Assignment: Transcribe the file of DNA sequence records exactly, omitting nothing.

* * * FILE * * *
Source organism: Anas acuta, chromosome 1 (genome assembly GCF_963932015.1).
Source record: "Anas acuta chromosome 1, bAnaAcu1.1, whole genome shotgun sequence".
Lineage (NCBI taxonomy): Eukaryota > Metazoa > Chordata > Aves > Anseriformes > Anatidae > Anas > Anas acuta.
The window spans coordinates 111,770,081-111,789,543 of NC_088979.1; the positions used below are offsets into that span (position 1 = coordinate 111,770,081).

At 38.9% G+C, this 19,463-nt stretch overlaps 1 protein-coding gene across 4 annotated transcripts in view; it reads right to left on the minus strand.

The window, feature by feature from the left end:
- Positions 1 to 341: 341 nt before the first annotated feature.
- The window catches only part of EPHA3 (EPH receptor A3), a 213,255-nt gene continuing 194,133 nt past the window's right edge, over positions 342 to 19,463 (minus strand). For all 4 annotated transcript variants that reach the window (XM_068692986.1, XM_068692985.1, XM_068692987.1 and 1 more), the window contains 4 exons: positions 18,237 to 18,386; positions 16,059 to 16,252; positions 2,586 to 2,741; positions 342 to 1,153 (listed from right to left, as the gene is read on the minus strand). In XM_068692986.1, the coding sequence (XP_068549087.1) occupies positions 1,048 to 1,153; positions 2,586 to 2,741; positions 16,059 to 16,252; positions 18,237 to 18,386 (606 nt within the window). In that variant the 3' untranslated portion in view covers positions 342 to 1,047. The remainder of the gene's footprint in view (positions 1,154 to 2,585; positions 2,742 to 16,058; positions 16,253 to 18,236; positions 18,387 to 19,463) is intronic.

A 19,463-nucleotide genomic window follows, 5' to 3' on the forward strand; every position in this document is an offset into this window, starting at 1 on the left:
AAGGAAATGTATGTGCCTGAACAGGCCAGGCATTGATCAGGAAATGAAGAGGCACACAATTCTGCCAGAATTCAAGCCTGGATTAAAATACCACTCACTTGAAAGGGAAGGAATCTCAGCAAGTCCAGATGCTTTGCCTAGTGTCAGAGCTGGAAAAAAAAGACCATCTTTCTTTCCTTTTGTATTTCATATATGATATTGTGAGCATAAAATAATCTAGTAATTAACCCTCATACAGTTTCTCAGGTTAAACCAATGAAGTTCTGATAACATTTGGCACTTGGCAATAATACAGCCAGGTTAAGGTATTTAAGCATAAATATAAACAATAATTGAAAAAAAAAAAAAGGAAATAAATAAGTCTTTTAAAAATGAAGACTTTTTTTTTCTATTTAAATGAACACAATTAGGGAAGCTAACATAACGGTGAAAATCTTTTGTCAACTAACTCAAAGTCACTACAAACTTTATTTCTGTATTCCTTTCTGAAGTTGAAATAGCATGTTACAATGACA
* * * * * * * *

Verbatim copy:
Source organism: Anas acuta, chromosome 1 (genome assembly GCF_963932015.1).
Source record: "Anas acuta chromosome 1, bAnaAcu1.1, whole genome shotgun sequence".
Lineage (NCBI taxonomy): Eukaryota > Metazoa > Chordata > Aves > Anseriformes > Anatidae > Anas > Anas acuta.
The window spans coordinates 111,770,081-111,789,543 of NC_088979.1; the positions used below are offsets into that span (position 1 = coordinate 111,770,081).

At 38.9% G+C, this 19,463-nt stretch overlaps 1 protein-coding gene across 4 annotated transcripts in view; it reads right to left on the minus strand.

The window, feature by feature from the left end:
- Positions 1 to 341: 341 nt before the first annotated feature.
- The window catches only part of EPHA3 (EPH receptor A3), a 213,255-nt gene continuing 194,133 nt past the window's right edge, over positions 342 to 19,463 (minus strand). For all 4 annotated transcript variants that reach the window (XM_068692986.1, XM_068692985.1, XM_068692987.1 and 1 more), the window contains 4 exons: positions 18,237 to 18,386; positions 16,059 to 16,252; positions 2,586 to 2,741; positions 342 to 1,153 (listed from right to left, as the gene is read on the minus strand). In XM_068692986.1, the coding sequence (XP_068549087.1) occupies positions 1,048 to 1,153; positions 2,586 to 2,741; positions 16,059 to 16,252; positions 18,237 to 18,386 (606 nt within the window). In that variant the 3' untranslated portion in view covers positions 342 to 1,047. The remainder of the gene's footprint in view (positions 1,154 to 2,585; positions 2,742 to 16,058; positions 16,253 to 18,236; positions 18,387 to 19,463) is intronic.

A 19,463-nucleotide genomic window follows, 5' to 3' on the forward strand; every position in this document is an offset into this window, starting at 1 on the left:
AAGGAAATGTATGTGCCTGAACAGGCCAGGCATTGATCAGGAAATGAAGAGGCACACAATTCTGCCAGAATTCAAGCCTGGATTAAAATACCACTCACTTGAAAGGGAAGGAATCTCAGCAAGTCCAGATGCTTTGCCTAGTGTCAGAGCTGGAAAAAAAAGACCATCTTTCTTTCCTTTTGTATTTCATATATGATATTGTGAGCATAAAATAATCTAGTAATTAACCCTCATACAGTTTCTCAGGTTAAACCAATGAAGTTCTGATAACATTTGGCACTTGGCAATAATACAGCCAGGTTAAGGTATTTAAGCATAAATATAAACAATAATTGAAAAAAAAAAAAAGGAAATAAATAAGTCTTTTAAAAATGAAGACTTTTTTTTTCTATTTAAATGAACACAATTAGGGAAGCTAACATAACGGTGAAAATCTTTTGTCAACTAACTCAAAGTCACTACAAACTTTATTTCTGTATTCCTTTCTGAAGTTGAAATAGCATGTTACAATGACA